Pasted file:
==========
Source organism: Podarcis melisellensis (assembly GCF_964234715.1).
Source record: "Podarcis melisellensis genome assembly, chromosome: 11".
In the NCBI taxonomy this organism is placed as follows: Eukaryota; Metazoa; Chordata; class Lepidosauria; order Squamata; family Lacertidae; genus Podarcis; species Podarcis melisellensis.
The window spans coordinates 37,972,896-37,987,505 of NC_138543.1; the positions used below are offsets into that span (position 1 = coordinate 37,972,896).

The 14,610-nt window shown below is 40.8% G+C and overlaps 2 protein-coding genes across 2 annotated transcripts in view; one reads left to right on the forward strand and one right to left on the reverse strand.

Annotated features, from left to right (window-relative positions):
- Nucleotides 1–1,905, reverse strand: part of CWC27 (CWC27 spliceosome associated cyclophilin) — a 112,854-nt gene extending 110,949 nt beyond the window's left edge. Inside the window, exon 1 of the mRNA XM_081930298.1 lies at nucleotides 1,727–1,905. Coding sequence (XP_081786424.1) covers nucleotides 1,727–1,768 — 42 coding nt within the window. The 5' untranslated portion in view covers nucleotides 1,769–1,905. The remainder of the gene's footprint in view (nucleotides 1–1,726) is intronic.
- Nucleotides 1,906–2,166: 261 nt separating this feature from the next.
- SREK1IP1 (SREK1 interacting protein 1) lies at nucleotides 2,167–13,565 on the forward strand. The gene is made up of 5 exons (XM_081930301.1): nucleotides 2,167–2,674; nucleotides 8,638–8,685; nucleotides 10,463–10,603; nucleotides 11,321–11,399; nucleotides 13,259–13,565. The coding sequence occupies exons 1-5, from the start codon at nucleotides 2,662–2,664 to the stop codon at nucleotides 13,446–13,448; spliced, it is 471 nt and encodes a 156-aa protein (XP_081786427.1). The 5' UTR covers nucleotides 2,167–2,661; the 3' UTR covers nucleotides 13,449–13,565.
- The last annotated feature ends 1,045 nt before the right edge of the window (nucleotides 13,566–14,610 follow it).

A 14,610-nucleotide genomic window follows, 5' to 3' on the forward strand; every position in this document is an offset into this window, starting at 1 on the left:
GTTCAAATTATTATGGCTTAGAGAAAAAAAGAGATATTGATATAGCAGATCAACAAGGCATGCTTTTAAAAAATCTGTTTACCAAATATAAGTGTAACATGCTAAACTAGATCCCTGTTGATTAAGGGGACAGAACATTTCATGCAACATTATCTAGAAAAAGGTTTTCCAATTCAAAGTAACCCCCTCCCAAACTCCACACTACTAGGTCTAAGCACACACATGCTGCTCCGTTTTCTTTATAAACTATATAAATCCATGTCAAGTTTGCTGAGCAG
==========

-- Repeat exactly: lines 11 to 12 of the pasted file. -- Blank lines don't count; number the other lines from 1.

A 14,610-nucleotide genomic window follows, 5' to 3' on the forward strand; every position in this document is an offset into this window, starting at 1 on the left:
GTTCAAATTATTATGGCTTAGAGAAAAAAAGAGATATTGATATAGCAGATCAACAAGGCATGCTTTTAAAAAATCTGTTTACCAAATATAAGTGTAACATGCTAAACTAGATCCCTGTTGATTAAGGGGACAGAACATTTCATGCAACATTATCTAGAAAAAGGTTTTCCAATTCAAAGTAACCCCCTCCCAAACTCCACACTACTAGGTCTAAGCACACACATGCTGCTCCGTTTTCTTTATAAACTATATAAATCCATGTCAAGTTTGCTGAGCAG